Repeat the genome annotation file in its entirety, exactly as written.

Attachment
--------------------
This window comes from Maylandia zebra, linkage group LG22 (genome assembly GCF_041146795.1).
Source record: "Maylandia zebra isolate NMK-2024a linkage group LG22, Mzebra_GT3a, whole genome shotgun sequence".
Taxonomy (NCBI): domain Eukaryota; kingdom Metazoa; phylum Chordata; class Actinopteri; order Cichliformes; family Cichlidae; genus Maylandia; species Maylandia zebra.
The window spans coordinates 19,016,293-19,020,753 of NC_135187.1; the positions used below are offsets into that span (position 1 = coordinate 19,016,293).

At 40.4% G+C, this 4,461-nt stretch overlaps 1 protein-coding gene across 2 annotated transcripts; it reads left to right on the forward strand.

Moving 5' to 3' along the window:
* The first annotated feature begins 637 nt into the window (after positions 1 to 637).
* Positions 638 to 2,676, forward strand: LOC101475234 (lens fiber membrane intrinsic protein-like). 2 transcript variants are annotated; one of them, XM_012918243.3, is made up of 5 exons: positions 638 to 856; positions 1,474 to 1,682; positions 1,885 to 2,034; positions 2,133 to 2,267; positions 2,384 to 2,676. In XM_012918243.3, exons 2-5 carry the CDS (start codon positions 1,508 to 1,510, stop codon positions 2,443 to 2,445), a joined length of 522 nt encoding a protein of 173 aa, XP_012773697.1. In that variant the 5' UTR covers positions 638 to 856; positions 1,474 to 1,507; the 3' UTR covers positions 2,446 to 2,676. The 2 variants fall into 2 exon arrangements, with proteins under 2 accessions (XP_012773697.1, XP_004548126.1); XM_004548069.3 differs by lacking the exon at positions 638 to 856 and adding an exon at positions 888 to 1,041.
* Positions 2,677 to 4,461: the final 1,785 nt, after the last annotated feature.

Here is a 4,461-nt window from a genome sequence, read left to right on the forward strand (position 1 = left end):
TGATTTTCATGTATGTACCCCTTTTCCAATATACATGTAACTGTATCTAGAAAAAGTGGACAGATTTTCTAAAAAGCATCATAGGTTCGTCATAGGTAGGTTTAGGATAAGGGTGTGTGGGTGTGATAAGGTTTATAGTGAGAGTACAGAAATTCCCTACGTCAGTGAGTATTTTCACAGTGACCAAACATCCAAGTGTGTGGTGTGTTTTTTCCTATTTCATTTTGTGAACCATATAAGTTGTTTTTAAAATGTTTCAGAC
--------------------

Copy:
This window comes from Maylandia zebra, linkage group LG22 (genome assembly GCF_041146795.1).
Source record: "Maylandia zebra isolate NMK-2024a linkage group LG22, Mzebra_GT3a, whole genome shotgun sequence".
Taxonomy (NCBI): domain Eukaryota; kingdom Metazoa; phylum Chordata; class Actinopteri; order Cichliformes; family Cichlidae; genus Maylandia; species Maylandia zebra.
The window spans coordinates 19,016,293-19,020,753 of NC_135187.1; the positions used below are offsets into that span (position 1 = coordinate 19,016,293).

At 40.4% G+C, this 4,461-nt stretch overlaps 1 protein-coding gene across 2 annotated transcripts; it reads left to right on the forward strand.

Moving 5' to 3' along the window:
* The first annotated feature begins 637 nt into the window (after positions 1 to 637).
* Positions 638 to 2,676, forward strand: LOC101475234 (lens fiber membrane intrinsic protein-like). 2 transcript variants are annotated; one of them, XM_012918243.3, is made up of 5 exons: positions 638 to 856; positions 1,474 to 1,682; positions 1,885 to 2,034; positions 2,133 to 2,267; positions 2,384 to 2,676. In XM_012918243.3, exons 2-5 carry the CDS (start codon positions 1,508 to 1,510, stop codon positions 2,443 to 2,445), a joined length of 522 nt encoding a protein of 173 aa, XP_012773697.1. In that variant the 5' UTR covers positions 638 to 856; positions 1,474 to 1,507; the 3' UTR covers positions 2,446 to 2,676. The 2 variants fall into 2 exon arrangements, with proteins under 2 accessions (XP_012773697.1, XP_004548126.1); XM_004548069.3 differs by lacking the exon at positions 638 to 856 and adding an exon at positions 888 to 1,041.
* Positions 2,677 to 4,461: the final 1,785 nt, after the last annotated feature.

Here is a 4,461-nt window from a genome sequence, read left to right on the forward strand (position 1 = left end):
TGATTTTCATGTATGTACCCCTTTTCCAATATACATGTAACTGTATCTAGAAAAAGTGGACAGATTTTCTAAAAAGCATCATAGGTTCGTCATAGGTAGGTTTAGGATAAGGGTGTGTGGGTGTGATAAGGTTTATAGTGAGAGTACAGAAATTCCCTACGTCAGTGAGTATTTTCACAGTGACCAAACATCCAAGTGTGTGGTGTGTTTTTTCCTATTTCATTTTGTGAACCATATAAGTTGTTTTTAAAATGTTTCAGAC